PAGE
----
• GMC tells Drs to pull themselves together, can we do it for our patients without being reported to the GMC

    Unsuitable or offensive? Report this comment

  • This is way past some "lip service" support whilst a doctor loses their house whilst under investigation for 18 months then gets cleared. Proportionality please. Right to a paid legal defence, not discretionary by Medical Defence Organisations. .

    Fragile vulnerable and sick doctors or those minor transgressions or remedial matters can be addressed locally with much more sensitively and positive outcomes. We do not need over-regulating to death.

    I feel like our honour and professionalism as doctors and our high standards of medical ethics don't mean s**t if we allow our regulator to continue as they are.

    Am thoroughly disillusioned. On behalf of our doctor-patient colleagues suffering we have a duty to fix this if the GMC will not respect justice, the law, Human rights and rights of redress.

    This is not a Country I wish live in if this tyranny and oppression sits around the corner for every doctor who may "slip up" or worse, receive a malicious complaint not recognised as such until the damage is done.

    Unsuitable or offensive? Report this comment

  • Una Coales

    Well said @00:18 am.

    Unsuitable or offensive? Report this comment

  • Agreed, well said 0.18

    Please also remember that the GMC are not actually funding this themselves, all doctors are paying for this in their subscriptions. This support should be available, independent of the GMC and their processes, and paid for by the NHS/occ health/ employers.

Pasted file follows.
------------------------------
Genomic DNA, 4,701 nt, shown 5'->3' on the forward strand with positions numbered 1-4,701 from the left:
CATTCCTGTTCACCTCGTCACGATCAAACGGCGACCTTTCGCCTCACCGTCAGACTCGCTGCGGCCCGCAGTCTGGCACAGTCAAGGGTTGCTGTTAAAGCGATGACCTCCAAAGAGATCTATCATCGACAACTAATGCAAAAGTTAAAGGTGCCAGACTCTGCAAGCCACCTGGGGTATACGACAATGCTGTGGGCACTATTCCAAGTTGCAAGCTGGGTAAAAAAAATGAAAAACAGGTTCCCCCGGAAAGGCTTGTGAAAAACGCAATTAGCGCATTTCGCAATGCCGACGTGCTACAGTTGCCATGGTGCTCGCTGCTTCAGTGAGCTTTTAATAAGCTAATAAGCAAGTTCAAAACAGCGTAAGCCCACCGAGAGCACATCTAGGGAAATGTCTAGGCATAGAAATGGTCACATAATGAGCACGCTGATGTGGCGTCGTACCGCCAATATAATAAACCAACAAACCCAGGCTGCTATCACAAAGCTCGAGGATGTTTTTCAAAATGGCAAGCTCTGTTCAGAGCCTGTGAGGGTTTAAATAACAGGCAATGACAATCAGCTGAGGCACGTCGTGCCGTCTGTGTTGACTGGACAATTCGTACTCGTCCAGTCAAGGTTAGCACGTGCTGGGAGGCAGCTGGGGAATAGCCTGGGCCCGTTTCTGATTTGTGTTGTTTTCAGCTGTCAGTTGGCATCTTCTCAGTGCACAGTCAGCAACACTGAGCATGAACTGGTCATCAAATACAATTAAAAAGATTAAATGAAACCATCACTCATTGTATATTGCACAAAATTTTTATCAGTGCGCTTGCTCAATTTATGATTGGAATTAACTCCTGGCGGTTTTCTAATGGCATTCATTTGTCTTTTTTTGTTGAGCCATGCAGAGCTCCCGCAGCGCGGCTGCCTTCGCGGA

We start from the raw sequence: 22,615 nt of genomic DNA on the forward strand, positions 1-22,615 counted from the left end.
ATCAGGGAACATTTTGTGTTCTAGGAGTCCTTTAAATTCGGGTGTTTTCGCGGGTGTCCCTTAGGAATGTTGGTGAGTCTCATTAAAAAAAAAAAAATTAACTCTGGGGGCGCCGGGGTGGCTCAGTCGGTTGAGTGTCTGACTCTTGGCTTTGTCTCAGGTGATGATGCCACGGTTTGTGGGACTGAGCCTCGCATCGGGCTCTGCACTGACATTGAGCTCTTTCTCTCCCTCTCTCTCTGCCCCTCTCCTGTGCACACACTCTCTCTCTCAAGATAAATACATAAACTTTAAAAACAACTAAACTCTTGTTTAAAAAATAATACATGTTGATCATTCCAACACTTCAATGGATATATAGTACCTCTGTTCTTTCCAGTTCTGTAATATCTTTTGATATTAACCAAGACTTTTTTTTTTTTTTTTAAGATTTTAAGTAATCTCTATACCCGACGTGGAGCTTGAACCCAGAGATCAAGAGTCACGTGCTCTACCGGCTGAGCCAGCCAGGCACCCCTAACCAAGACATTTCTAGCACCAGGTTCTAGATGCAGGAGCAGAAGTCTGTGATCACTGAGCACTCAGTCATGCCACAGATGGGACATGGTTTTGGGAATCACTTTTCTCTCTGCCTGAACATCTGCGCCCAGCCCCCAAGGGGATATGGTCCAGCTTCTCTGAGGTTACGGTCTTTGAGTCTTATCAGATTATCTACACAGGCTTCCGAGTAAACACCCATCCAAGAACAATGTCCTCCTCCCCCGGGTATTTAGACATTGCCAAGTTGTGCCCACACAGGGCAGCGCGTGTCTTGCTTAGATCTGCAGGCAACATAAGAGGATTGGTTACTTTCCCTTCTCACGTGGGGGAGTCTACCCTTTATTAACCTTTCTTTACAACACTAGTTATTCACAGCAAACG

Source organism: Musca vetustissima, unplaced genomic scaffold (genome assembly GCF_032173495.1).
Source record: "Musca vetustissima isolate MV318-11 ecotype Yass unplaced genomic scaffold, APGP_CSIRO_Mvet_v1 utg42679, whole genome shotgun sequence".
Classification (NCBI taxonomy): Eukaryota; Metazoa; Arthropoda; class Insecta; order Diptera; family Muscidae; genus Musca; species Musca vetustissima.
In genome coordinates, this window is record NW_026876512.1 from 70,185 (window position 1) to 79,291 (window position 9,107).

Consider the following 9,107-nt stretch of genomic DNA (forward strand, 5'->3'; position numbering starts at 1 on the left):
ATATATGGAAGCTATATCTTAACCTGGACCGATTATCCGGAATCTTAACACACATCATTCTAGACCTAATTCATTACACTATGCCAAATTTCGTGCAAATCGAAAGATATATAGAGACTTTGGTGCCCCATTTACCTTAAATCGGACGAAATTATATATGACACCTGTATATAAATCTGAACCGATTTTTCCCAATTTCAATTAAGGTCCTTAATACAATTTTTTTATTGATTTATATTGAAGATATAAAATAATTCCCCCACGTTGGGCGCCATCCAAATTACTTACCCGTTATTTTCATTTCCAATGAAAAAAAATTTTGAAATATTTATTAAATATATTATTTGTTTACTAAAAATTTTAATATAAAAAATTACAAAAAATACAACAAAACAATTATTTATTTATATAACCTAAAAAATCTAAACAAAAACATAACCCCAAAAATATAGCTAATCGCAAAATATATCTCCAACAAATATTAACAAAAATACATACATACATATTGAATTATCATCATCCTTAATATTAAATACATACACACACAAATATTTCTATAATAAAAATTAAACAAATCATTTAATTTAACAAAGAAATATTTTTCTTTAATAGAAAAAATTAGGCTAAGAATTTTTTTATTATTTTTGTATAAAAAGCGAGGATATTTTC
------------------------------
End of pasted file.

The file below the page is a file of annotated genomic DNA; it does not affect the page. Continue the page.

More importantly, the process must change so that doctors' health and human rights are respected.

    Unsuitable or offensive? Report this comment

  • It will surely need a legal challenge.

    Unsuitable or offensive? Report this comment

  • They just don't get it! The GMC cannot be both 'investigator' and decide how and where doctors receive treatment/help. There should be a right of choice should anybody wish to get support rather than be obliged to go somewhere which is not trusted or appropriate.who is making money out of referrals it!?

    Unsuitable or offensive? Report this comment

  • Whilst it is stressful for any Doctor do the GMC ever consider the practice it affects as well? When investigations go on over 3-5 years it has local impact on staff working as well the doctors investigation.As regulators they are not held accountable for excessive time taken why? The whole investigation process needs better clarity, updates , agreed actions and conclusions so everyone involved is kept informed at the correct time.

    Unsuitable or offensive? Report this comment

  • “In 2000 there were 333 hearing days – by 2010 that had risen to 3,493 hearing days….

    This increase in activity has inevitably led to increasing cost. In 2000, the GMC spent just under £15 million on its fitness to practice activities and, in 2010, this has risen to just under £44 million”

    http://www.gmc-uk.org/FTP_reforms_consultation_paper.pdf_38085201.pdf

    …in 2011 it was £50 million
    …in 2012 it was £49 million
    …in 2013 it was £53 million

    …“GPs to face 8% rise in GMC fees from April”

    http://www.pulsetoday.co.uk/your-practice/practice-topics/regulation/gps-to-face-8-rise-in-gmc-fees-from-april/20008717.article

    Unsuitable or offensive? Report this comment

  • 'It is stressful for the practice as well'
    Thanks for pointing that out to me. I will think of that when I pull another dagger out of my back.
    Get the picture: there is a recruitment crisis! It is about time we rescue and preserve doctors. 500 A&E doctors have gone to Australia because of this toxic management style. Droves of GP's where I live are stroking out, dropping dead or emigrating.

    Unsuitable or offensive? Report this comment

Have your say